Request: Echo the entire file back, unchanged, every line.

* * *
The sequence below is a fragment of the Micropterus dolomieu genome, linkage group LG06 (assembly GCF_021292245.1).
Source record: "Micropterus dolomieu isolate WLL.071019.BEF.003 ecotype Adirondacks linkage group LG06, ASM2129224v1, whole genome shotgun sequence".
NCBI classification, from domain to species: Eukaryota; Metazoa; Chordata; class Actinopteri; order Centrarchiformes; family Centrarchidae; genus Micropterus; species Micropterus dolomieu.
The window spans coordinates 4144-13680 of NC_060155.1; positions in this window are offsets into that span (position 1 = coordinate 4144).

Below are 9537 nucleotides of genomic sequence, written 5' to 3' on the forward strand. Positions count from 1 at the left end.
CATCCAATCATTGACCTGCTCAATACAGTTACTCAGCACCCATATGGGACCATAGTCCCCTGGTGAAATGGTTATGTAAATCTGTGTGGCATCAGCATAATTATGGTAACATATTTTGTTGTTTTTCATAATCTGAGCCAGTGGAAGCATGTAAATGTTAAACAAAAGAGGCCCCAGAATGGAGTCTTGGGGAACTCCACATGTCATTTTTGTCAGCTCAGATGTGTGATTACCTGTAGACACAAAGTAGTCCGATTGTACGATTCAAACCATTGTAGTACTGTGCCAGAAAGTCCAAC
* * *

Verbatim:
The sequence below is a fragment of the Micropterus dolomieu genome, linkage group LG06 (assembly GCF_021292245.1).
Source record: "Micropterus dolomieu isolate WLL.071019.BEF.003 ecotype Adirondacks linkage group LG06, ASM2129224v1, whole genome shotgun sequence".
NCBI classification, from domain to species: Eukaryota; Metazoa; Chordata; class Actinopteri; order Centrarchiformes; family Centrarchidae; genus Micropterus; species Micropterus dolomieu.
The window spans coordinates 4144-13680 of NC_060155.1; positions in this window are offsets into that span (position 1 = coordinate 4144).

Below are 9537 nucleotides of genomic sequence, written 5' to 3' on the forward strand. Positions count from 1 at the left end.
CATCCAATCATTGACCTGCTCAATACAGTTACTCAGCACCCATATGGGACCATAGTCCCCTGGTGAAATGGTTATGTAAATCTGTGTGGCATCAGCATAATTATGGTAACATATTTTGTTGTTTTTCATAATCTGAGCCAGTGGAAGCATGTAAATGTTAAACAAAAGAGGCCCCAGAATGGAGTCTTGGGGAACTCCACATGTCATTTTTGTCAGCTCAGATGTGTGATTACCTGTAGACACAAAGTAGTCCGATTGTACGATTCAAACCATTGTAGTACTGTGCCAGAAAGTCCAAC